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Can 'SNL' regain its audience?

Show's last live airing was November 5, 2007
February 19, 2008 12:00:00 AM PST
"Saturday Night Live" has been gone for so long that you'll never know who its Mitt Romney impersonator was going to be. The writers strike-imposed absence of the NBC institution ends this weekend with the first of four straight weeks of new shows, the first time that breakneck schedule has been tried since 1976.

"The last time we did it, it almost killed us," said Lorne Michaels, the show's veteran executive producer.

Old friend Tina Fey is the first guest host, with Carrie Underwood the musical guest.

The last new "Saturday Night Live" aired on Nov. 5. It was such a generation ago politically that the opening skit was about a party at Hillary Clinton's house where she was portrayed as the presumptive president - with the real Barack Obama taking a cameo role.

That's what irritated Michaels and cast member Seth Meyers, also the show's lead writer, so much. The show prides itself on political parody and here, during one of the most exciting nomination contests in generations, they've been sidelined.

"I was in a rage for three of the four months," Michaels said, "then I sort of calmed down."

Even though shows with Conan O'Brien, Jon Stewart, Jay Leno and Stephen Colbert returned without writers until the strike was settled, Michaels said it was never an option at "SNL." NBC placed no pressure on him to do so, either.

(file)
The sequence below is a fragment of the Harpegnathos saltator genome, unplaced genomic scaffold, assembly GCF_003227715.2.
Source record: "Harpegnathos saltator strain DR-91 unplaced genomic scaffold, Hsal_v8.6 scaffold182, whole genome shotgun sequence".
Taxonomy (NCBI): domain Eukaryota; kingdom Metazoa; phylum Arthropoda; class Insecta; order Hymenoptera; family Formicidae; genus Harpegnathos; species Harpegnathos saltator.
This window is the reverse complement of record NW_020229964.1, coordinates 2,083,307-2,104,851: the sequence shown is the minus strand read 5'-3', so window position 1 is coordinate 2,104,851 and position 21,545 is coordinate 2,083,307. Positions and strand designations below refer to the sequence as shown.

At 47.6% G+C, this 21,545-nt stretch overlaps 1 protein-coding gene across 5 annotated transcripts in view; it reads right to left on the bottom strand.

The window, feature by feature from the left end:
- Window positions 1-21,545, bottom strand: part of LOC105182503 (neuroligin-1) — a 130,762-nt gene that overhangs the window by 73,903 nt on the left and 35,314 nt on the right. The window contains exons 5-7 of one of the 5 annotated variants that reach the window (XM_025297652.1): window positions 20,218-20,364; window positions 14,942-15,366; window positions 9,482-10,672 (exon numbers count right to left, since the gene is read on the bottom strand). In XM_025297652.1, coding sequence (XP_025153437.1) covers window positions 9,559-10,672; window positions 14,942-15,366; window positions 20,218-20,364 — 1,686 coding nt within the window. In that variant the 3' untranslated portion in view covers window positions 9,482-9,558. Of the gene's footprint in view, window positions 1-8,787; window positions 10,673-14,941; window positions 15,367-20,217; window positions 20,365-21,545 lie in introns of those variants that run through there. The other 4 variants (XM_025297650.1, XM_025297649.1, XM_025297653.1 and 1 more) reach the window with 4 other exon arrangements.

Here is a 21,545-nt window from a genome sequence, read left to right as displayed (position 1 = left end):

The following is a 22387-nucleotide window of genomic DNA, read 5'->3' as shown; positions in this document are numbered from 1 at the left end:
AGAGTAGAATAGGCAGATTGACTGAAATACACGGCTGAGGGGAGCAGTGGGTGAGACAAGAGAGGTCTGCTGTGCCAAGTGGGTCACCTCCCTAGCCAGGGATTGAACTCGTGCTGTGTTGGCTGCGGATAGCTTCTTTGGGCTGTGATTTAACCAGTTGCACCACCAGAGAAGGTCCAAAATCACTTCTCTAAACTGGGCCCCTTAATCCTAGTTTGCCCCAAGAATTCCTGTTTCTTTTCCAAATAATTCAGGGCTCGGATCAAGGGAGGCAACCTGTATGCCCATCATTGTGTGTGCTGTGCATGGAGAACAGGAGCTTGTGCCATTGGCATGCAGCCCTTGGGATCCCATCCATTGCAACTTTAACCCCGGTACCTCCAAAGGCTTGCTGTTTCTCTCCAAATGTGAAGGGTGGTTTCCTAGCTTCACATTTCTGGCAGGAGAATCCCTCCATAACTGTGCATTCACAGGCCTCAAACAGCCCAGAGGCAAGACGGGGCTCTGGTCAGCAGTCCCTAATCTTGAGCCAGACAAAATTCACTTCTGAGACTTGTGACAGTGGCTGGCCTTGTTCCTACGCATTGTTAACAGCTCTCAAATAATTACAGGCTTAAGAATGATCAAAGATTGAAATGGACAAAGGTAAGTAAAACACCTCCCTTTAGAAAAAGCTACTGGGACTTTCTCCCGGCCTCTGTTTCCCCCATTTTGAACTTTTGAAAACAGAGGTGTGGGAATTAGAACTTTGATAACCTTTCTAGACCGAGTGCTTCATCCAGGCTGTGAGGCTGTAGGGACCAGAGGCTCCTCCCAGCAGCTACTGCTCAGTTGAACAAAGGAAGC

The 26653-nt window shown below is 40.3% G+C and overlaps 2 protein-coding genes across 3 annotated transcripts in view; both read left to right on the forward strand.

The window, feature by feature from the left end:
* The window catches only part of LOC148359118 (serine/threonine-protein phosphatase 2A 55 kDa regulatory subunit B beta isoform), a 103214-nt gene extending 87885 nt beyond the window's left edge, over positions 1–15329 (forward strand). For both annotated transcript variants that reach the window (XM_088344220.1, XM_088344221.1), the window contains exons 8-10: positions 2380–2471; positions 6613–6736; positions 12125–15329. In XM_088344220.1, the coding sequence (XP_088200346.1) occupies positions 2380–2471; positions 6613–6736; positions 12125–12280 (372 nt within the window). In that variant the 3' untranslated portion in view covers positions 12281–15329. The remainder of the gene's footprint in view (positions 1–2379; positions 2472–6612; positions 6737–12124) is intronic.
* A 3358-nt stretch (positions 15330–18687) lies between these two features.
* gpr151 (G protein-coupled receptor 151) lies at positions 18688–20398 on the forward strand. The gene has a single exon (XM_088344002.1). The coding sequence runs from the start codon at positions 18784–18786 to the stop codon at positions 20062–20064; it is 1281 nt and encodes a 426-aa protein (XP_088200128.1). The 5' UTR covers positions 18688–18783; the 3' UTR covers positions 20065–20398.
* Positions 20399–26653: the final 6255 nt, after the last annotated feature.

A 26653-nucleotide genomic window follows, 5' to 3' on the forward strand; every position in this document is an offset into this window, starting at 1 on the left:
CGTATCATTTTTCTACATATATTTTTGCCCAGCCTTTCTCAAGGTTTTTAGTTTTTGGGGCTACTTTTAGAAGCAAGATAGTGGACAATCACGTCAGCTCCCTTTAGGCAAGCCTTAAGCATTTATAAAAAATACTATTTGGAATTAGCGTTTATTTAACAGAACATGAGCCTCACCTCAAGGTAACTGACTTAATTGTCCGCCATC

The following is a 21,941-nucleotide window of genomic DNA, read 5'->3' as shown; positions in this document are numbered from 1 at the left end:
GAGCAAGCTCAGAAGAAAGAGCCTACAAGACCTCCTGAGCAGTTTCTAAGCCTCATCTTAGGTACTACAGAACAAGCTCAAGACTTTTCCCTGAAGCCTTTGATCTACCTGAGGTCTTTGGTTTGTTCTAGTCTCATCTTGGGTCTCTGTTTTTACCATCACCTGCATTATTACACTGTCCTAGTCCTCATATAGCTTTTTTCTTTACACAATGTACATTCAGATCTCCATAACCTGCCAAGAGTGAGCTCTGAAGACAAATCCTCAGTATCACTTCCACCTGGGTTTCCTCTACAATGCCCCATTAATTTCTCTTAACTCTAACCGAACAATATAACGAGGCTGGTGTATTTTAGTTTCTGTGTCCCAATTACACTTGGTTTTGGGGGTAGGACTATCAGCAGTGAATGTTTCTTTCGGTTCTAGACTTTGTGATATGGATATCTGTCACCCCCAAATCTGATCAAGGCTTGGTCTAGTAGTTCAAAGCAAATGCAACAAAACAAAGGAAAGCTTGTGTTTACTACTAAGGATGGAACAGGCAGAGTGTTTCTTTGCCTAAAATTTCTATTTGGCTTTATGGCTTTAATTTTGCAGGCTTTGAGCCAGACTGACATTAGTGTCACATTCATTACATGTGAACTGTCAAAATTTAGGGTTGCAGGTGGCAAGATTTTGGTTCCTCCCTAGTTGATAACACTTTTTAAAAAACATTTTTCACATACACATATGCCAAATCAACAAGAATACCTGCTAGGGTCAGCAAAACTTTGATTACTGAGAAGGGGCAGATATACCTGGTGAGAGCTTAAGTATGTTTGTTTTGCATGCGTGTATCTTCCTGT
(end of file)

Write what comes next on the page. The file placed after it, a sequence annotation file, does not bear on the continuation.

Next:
Returning before the strike ended would have been a breach of faith with the writers guild, but also with the collaborations between writers and cast members on the show, he said. It's a writers show; internally, the skits are produced and identified with whoever wrote them.

Meyers - who joined with O'Brien and David Letterman in growing a "strike beard" - shaved his off before going back to work. Some of his creative energies were burned off doing a weekly theater show with fellow cast member Amy Poehler and "a lot of wisecracks in bars," he said.

"I did that a lot," he said. "It pays almost nothing. You have to do it for hours to get people to pay for a drink."

Part of the reason Michaels picked Fey for the first show back is that she's a former head writer and cast member at "SNL" and it gives a comfort level for the expected rustiness.

Michaels said he learned from a 1988 strike that it took awhile to get viewers back in the habit of looking for the show following an absence.

"Our competition isn't other television shows," he said. "It's `Guitar Hero.' You have to re-establish the bond with the audience when you don't show up for a long time. It's like any other relationship. When you don't show up, people lose interest."

"SNL" averaged 5.8 million viewers for the four original episodes of this season, down 8 percent from the previous year. But Michaels said he felt some creative momentum building. Alec Baldwin, always a popular guest host, was booked for a show. So were Ben Affleck and Edie Falco.

Maybe the most painful missed opportunity: Amy Winehouse was the scheduled musical guest for the wiped-out show of Nov. 10.


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